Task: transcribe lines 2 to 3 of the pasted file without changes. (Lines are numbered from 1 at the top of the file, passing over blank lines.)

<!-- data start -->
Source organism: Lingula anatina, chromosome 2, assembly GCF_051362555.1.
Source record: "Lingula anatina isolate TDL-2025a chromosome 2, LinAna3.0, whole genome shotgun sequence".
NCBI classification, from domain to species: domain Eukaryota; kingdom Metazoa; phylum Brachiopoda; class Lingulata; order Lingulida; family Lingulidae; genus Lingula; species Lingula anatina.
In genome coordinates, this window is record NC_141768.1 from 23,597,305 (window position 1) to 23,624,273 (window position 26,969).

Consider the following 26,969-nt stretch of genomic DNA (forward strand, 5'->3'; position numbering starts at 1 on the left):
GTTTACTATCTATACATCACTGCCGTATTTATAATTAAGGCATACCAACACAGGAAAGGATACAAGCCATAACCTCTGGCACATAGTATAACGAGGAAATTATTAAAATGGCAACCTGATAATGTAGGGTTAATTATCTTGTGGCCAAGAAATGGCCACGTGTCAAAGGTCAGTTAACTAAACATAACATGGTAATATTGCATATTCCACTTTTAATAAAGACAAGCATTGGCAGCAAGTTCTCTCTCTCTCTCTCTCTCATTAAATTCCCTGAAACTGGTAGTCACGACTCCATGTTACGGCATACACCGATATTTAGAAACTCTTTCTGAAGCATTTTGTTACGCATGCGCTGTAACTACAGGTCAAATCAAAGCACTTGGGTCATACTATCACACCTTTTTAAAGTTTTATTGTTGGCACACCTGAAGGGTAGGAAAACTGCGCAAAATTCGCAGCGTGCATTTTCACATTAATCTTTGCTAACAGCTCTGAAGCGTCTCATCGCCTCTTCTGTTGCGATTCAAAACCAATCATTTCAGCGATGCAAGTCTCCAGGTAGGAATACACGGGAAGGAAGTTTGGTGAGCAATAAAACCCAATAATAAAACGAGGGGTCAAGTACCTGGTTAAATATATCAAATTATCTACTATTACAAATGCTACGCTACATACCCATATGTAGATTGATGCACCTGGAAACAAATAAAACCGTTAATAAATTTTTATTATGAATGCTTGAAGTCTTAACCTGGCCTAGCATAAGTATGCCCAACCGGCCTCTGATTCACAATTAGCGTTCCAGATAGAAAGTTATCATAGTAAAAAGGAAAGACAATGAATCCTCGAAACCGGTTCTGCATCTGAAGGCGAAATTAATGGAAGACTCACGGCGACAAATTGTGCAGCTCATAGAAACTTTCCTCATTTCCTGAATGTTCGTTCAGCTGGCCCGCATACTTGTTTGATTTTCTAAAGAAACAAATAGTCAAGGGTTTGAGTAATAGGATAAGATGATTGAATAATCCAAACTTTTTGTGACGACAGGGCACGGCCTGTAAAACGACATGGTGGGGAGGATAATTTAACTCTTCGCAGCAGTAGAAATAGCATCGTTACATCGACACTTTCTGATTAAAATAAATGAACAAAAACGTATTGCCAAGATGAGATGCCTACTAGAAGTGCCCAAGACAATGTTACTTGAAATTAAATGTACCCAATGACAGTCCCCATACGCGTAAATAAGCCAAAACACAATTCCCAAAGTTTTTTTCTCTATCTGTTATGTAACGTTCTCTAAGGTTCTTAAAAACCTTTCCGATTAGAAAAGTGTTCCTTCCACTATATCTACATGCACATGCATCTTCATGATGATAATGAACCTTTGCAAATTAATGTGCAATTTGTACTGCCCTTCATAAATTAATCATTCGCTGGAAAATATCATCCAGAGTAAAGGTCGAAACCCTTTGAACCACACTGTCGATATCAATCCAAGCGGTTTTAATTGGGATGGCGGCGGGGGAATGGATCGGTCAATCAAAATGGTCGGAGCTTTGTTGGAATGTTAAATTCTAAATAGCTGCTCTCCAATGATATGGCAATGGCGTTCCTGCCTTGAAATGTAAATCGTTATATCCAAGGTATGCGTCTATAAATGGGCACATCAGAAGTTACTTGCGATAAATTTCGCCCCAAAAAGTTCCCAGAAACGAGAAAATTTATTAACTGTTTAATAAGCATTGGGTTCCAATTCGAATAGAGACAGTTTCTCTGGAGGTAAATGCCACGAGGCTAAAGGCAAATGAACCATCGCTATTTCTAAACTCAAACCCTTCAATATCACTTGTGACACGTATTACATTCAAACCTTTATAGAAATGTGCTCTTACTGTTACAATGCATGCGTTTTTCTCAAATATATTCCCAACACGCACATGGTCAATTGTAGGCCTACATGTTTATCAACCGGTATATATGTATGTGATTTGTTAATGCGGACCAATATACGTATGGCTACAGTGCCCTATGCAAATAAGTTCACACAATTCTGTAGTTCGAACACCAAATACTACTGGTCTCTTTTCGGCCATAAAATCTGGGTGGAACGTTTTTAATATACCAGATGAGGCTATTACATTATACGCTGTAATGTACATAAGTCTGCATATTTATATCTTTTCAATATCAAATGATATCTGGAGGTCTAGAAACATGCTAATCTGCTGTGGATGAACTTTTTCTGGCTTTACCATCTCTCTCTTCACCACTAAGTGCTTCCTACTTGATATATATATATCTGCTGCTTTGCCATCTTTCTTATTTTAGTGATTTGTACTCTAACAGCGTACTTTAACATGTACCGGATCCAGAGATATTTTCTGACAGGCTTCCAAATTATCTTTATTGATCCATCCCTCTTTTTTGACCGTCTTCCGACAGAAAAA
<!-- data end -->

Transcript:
Source record: "Lingula anatina isolate TDL-2025a chromosome 2, LinAna3.0, whole genome shotgun sequence".
NCBI classification, from domain to species: domain Eukaryota; kingdom Metazoa; phylum Brachiopoda; class Lingulata; order Lingulida; family Lingulidae; genus Lingula; species Lingula anatina.